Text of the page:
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1970s billboards by the United Artists’ Front of Thailand protesting hegemonies.

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Dede Eri Supria’s painting Labyrinth (1987 – 1988) looks at consumerism and urban poverty in Indonesia.

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S. Priyanto’s wall drawing Topi Made In France(1976) challenges colonialism and military dictatorship in Indonesia.

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One of 50 woodblock prints by Hong Sungdam depicting the 1980s political turmoil of Korea.

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(Left) Yoko Ono’s iconic feminist work Cut Piece (1964). (Right) Siti Adiyati’s 1979 installation of gilded roses among water hyacinths, a critique of the 1 percent.

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In the 1990s, Li Yilin put an illegal brickwall on a busy road to protest China’s rapid urbanisation.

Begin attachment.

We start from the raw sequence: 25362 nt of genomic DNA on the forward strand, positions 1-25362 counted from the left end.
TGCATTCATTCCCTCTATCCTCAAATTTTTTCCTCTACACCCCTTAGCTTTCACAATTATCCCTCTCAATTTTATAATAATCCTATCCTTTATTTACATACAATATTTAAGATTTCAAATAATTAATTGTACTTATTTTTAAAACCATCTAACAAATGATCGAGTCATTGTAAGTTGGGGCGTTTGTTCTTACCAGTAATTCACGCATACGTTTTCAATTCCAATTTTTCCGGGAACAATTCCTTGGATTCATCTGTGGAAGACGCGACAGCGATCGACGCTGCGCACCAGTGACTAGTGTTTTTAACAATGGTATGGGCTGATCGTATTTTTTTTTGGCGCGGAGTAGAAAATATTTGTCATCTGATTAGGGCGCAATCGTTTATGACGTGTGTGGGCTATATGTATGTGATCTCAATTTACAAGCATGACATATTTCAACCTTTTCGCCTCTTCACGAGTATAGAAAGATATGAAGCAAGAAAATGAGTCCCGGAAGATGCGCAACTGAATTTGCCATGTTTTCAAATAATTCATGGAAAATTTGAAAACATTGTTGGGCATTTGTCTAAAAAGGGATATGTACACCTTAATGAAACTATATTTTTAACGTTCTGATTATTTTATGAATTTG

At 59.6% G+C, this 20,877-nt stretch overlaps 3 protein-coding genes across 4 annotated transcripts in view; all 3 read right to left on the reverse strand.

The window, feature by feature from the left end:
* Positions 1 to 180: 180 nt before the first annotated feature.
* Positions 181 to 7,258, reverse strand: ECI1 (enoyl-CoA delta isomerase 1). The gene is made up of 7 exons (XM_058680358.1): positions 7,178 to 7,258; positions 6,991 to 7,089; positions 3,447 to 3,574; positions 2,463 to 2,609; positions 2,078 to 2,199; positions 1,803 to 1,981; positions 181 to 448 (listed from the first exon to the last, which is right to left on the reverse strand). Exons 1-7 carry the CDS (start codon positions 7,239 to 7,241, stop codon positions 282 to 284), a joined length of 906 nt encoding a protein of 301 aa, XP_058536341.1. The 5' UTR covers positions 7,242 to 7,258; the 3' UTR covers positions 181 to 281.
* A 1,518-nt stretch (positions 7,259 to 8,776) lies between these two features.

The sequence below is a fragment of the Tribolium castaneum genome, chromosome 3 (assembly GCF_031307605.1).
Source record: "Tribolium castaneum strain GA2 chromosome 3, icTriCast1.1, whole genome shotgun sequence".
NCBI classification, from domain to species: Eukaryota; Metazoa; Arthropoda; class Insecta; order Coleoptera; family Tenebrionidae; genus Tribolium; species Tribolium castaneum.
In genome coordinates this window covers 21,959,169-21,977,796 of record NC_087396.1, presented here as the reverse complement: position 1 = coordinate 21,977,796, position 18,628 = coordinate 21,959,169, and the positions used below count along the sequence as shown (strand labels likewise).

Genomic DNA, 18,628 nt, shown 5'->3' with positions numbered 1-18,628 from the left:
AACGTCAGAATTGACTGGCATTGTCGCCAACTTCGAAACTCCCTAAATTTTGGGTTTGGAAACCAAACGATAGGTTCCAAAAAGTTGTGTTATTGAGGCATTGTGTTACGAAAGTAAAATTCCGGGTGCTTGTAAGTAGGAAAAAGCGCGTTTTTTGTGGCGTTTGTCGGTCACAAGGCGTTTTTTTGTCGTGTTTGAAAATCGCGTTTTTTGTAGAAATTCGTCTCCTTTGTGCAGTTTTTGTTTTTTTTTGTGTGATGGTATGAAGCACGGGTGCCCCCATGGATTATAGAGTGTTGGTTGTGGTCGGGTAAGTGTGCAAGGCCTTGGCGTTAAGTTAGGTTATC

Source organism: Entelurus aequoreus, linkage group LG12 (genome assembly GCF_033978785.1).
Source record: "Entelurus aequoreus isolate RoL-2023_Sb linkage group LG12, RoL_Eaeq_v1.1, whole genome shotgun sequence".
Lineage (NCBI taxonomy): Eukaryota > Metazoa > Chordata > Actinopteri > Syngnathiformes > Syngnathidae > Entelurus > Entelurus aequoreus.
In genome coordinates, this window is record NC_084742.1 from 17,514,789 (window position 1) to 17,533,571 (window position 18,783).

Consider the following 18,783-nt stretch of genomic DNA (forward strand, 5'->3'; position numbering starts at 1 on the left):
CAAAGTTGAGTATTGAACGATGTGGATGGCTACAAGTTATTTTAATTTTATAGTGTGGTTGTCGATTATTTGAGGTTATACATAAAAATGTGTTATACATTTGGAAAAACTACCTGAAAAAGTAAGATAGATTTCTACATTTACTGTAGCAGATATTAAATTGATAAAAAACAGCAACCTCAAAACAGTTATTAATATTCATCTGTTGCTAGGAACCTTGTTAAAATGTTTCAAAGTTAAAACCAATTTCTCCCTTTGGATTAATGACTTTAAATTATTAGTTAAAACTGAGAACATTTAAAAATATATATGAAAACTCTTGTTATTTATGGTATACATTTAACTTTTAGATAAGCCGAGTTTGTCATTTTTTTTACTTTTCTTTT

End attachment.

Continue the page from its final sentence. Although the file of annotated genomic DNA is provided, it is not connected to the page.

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(Left) Tang Da Wu’s They Poach the Rhino, Chop Off His Horn And Make This Drink (1989). (Right) Jose Tence Ruiz’s jeepney-inspired sculpture Erding Erdrayb & His Eye Catching Palace (1980).

Art: All Shook Up

National Gallery Singapore mounts its best exhibition ever – a showcase of electrifying art chronicling change and transformation in Asia over 30 years
Jun 14, 2019 5:50 AM

NATIONAL GALLERY SINGAPORE has never felt more alive and kicking than it does now with the opening of a new exhibition titled Awakenings: Art In Society In Asia 1960s - 1990s. It showcases socially- and politically-engaged Asian art across the decades, and has the

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